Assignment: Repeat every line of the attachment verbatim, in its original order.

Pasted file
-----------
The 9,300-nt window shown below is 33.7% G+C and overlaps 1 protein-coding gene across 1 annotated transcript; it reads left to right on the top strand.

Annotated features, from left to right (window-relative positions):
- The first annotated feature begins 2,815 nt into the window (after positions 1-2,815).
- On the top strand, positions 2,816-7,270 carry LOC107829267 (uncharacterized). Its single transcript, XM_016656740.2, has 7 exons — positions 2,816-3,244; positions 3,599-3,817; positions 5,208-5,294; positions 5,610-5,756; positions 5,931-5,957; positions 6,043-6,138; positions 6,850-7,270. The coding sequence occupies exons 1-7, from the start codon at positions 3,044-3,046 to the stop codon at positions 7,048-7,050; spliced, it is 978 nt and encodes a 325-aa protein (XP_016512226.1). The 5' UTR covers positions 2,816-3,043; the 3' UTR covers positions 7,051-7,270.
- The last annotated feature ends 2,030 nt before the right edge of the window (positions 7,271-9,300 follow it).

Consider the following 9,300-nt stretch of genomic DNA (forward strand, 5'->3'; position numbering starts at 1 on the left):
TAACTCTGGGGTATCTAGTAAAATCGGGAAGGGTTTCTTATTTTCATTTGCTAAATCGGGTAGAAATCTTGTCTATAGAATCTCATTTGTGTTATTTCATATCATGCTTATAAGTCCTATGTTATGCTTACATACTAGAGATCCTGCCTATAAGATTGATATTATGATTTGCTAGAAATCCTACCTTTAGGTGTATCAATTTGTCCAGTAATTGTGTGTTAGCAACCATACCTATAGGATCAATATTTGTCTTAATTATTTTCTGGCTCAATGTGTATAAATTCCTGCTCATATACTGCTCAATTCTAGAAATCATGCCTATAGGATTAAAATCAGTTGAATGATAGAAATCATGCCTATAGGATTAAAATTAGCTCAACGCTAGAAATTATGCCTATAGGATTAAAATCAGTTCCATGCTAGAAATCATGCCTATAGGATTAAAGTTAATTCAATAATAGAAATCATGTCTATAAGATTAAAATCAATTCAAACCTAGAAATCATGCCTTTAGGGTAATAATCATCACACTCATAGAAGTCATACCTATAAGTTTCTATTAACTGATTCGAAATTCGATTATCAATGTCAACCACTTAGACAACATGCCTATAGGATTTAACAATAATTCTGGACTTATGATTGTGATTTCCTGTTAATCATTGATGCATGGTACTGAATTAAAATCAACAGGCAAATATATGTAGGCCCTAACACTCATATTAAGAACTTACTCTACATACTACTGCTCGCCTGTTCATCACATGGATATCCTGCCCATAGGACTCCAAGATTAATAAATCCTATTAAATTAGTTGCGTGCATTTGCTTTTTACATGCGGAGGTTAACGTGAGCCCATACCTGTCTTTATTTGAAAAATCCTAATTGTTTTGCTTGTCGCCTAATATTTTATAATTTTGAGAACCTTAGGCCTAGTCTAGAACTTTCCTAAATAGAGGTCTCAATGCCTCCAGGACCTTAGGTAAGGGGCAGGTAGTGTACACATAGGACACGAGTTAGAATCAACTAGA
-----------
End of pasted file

The 9,300-nt window shown below is 33.7% G+C and overlaps 1 protein-coding gene across 1 annotated transcript; it reads left to right on the top strand.

Annotated features, from left to right (window-relative positions):
- The first annotated feature begins 2,815 nt into the window (after positions 1-2,815).
- On the top strand, positions 2,816-7,270 carry LOC107829267 (uncharacterized). Its single transcript, XM_016656740.2, has 7 exons — positions 2,816-3,244; positions 3,599-3,817; positions 5,208-5,294; positions 5,610-5,756; positions 5,931-5,957; positions 6,043-6,138; positions 6,850-7,270. The coding sequence occupies exons 1-7, from the start codon at positions 3,044-3,046 to the stop codon at positions 7,048-7,050; spliced, it is 978 nt and encodes a 325-aa protein (XP_016512226.1). The 5' UTR covers positions 2,816-3,043; the 3' UTR covers positions 7,051-7,270.
- The last annotated feature ends 2,030 nt before the right edge of the window (positions 7,271-9,300 follow it).

Consider the following 9,300-nt stretch of genomic DNA (forward strand, 5'->3'; position numbering starts at 1 on the left):
TAACTCTGGGGTATCTAGTAAAATCGGGAAGGGTTTCTTATTTTCATTTGCTAAATCGGGTAGAAATCTTGTCTATAGAATCTCATTTGTGTTATTTCATATCATGCTTATAAGTCCTATGTTATGCTTACATACTAGAGATCCTGCCTATAAGATTGATATTATGATTTGCTAGAAATCCTACCTTTAGGTGTATCAATTTGTCCAGTAATTGTGTGTTAGCAACCATACCTATAGGATCAATATTTGTCTTAATTATTTTCTGGCTCAATGTGTATAAATTCCTGCTCATATACTGCTCAATTCTAGAAATCATGCCTATAGGATTAAAATCAGTTGAATGATAGAAATCATGCCTATAGGATTAAAATTAGCTCAACGCTAGAAATTATGCCTATAGGATTAAAATCAGTTCCATGCTAGAAATCATGCCTATAGGATTAAAGTTAATTCAATAATAGAAATCATGTCTATAAGATTAAAATCAATTCAAACCTAGAAATCATGCCTTTAGGGTAATAATCATCACACTCATAGAAGTCATACCTATAAGTTTCTATTAACTGATTCGAAATTCGATTATCAATGTCAACCACTTAGACAACATGCCTATAGGATTTAACAATAATTCTGGACTTATGATTGTGATTTCCTGTTAATCATTGATGCATGGTACTGAATTAAAATCAACAGGCAAATATATGTAGGCCCTAACACTCATATTAAGAACTTACTCTACATACTACTGCTCGCCTGTTCATCACATGGATATCCTGCCCATAGGACTCCAAGATTAATAAATCCTATTAAATTAGTTGCGTGCATTTGCTTTTTACATGCGGAGGTTAACGTGAGCCCATACCTGTCTTTATTTGAAAAATCCTAATTGTTTTGCTTGTCGCCTAATATTTTATAATTTTGAGAACCTTAGGCCTAGTCTAGAACTTTCCTAAATAGAGGTCTCAATGCCTCCAGGACCTTAGGTAAGGGGCAGGTAGTGTACACATAGGACACGAGTTAGAATCAACTAGA